It is a real groaner, the name of the 2014 Western Asset Management Co. Rose Parade float: “So Close, yet Safari Away.” The design itself was a little more serious, with realistic animated gazelles, lions, elephants and giraffes.
The entry, designed by Michelle Lofthouse of Phoenix Decorating Company, won the Past Presidents Trophy for Most Creative Design & Use of Both Floral & Non-Floral Materials. It was chosen from five concepts by the employees of Western Asset, who were then asked to suggest the name. The delicious little pun, “So Close, yet Safari Away,” was the winner. Employees also help with decorating the float.
The float reflected the “Dreams Come True” theme of the 2014 Tournament of Roses by celebrating the “spirit and the opportunity to dream through adventure, natural wonder, and exploration.”
Details on the float can be found with the six photos in the list attached to this article.
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‘So Close, yet Safari Away’
The Western Asset Management Co. caught the spirit of a far-off trip to Africa with their 2014 Rose Parade entry. Several pairs of animals—gazelles, giraffes, elephants, lions, elands, birds, and gibbons (out of sight at rear of float)—offered a rich assortment of wildlife. The float was designed by Michelle Lofthouse of Phoenix Decorating Company.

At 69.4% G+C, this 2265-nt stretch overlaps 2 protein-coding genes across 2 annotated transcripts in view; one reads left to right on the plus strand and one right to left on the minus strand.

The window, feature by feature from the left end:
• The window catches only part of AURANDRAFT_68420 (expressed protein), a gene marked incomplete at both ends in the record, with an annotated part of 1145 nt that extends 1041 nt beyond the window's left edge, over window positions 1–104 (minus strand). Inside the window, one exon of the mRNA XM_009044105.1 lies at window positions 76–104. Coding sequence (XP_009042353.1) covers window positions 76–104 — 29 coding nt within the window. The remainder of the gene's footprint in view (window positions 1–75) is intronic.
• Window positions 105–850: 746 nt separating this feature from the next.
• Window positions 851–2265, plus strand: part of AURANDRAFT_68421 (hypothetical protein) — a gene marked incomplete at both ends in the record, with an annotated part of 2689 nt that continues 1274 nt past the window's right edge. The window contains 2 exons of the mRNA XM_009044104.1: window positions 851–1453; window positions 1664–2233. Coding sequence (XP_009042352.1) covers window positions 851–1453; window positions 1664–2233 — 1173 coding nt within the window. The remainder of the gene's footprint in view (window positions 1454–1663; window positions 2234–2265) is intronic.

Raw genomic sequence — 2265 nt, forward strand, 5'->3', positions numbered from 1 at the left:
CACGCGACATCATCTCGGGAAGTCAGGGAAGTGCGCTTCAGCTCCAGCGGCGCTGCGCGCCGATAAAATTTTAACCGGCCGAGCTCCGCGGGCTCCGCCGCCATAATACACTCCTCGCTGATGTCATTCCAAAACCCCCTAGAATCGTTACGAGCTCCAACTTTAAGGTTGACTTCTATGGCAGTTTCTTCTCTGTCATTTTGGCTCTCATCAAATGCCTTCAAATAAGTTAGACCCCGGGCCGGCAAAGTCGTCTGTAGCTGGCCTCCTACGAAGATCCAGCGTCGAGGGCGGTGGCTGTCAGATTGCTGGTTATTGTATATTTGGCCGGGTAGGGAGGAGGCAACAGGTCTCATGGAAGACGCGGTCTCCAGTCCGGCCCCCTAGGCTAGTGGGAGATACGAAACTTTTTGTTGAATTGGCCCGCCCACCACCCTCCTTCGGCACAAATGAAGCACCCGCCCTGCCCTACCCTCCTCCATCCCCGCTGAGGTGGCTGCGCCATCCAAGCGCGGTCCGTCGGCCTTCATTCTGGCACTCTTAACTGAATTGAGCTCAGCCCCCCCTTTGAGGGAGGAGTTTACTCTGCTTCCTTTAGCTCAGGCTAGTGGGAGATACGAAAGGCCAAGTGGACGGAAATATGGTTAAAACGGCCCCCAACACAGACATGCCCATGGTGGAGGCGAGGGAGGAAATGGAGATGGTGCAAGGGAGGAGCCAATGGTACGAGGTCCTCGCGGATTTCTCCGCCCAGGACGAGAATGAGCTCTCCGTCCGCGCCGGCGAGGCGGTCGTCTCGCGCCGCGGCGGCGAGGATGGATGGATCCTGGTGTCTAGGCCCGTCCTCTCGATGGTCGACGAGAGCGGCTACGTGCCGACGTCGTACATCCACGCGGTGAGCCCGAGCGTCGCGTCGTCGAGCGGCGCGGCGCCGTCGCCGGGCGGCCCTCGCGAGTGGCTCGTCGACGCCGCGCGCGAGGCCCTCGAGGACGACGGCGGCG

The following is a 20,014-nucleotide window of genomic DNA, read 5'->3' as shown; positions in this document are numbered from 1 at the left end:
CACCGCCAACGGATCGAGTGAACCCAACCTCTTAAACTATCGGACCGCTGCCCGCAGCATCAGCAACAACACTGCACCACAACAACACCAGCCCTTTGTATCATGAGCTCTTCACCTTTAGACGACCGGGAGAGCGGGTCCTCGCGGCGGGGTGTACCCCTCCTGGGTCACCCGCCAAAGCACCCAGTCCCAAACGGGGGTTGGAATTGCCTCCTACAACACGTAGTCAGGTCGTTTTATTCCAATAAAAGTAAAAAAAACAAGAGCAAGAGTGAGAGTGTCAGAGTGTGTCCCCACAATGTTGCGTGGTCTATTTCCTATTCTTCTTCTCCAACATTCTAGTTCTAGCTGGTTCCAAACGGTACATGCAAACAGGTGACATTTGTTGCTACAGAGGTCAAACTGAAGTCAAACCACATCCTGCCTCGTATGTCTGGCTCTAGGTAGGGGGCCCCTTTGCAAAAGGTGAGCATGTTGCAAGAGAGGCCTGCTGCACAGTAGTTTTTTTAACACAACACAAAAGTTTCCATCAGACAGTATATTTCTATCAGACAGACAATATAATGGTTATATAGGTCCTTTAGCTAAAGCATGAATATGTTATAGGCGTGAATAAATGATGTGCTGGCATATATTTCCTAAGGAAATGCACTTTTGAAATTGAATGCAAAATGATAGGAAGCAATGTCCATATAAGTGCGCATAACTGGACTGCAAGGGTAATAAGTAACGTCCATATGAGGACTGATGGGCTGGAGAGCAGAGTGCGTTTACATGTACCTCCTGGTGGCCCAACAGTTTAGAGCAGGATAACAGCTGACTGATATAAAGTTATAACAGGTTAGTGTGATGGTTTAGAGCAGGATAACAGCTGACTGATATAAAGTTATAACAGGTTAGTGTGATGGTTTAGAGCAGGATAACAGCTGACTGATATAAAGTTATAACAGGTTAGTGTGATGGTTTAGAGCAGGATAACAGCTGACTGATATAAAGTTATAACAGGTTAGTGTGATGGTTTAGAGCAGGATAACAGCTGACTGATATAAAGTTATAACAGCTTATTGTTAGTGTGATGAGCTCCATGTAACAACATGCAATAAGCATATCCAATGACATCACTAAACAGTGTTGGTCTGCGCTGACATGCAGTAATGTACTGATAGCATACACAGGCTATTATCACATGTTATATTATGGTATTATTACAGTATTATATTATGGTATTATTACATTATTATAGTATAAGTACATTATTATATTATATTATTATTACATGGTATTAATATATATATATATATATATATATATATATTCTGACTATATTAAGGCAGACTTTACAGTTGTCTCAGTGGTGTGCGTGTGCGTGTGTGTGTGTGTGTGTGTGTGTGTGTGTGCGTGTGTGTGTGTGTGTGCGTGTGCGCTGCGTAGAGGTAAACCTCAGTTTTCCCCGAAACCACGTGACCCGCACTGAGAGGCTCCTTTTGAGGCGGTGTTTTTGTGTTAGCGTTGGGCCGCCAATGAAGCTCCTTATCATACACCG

Graceful giraffes and magnificent elephants
Gently nodding their heads, giraffes and elephants on the Western Asset float moved gracefully along the Rose Parade route. Details in the animal coats using dry materials and banks and sprays of fresh floral materials won the Past Presidents Trophy for Most Creative Design & Use of Both Floral & Non-Floral Materials.
King of the beasts
A lion holds court from a rose-covered tor on the Western Asset float. A pair of African birds is poised above. Typically, manes are created with pampas and/or uva grass and the white and black highlights with crushed sweet rice and onion seed. The coat is likely cut yellow and gold strawflower.
Real water in the cascade
A working waterfall on a Rose Parade float, as this one on the Western Asset “So Close, yet Safari Away,” uses recycled water to create a melodious cascade. A female lion is perched atop the waterfall, and an eland gently nods its head below. The coloring of the cliffs behind show an excellent use of dry material to achieve a smooth, paint-like appearance.
Employees get involved
Western Asset employees not only help with decorating the float at Phoenix Decorating Company, they chose the design from among five concepts and came up with the name “So Close, yet Safari Away” for the 2014 Rose Parade. The little gazelles at the front rocked up and down, “leaping” across the African savannah.
Heron in a pool of flowers
Iris form a floral pool for a wading heron on the Western Asset float, which won the Past Presidents Trophy for Most Creative Design & Use of Both Floral & Non-Floral Materials. This heron is a good example of the use of various grasses, seeds, and dried petals to imitate animal coats.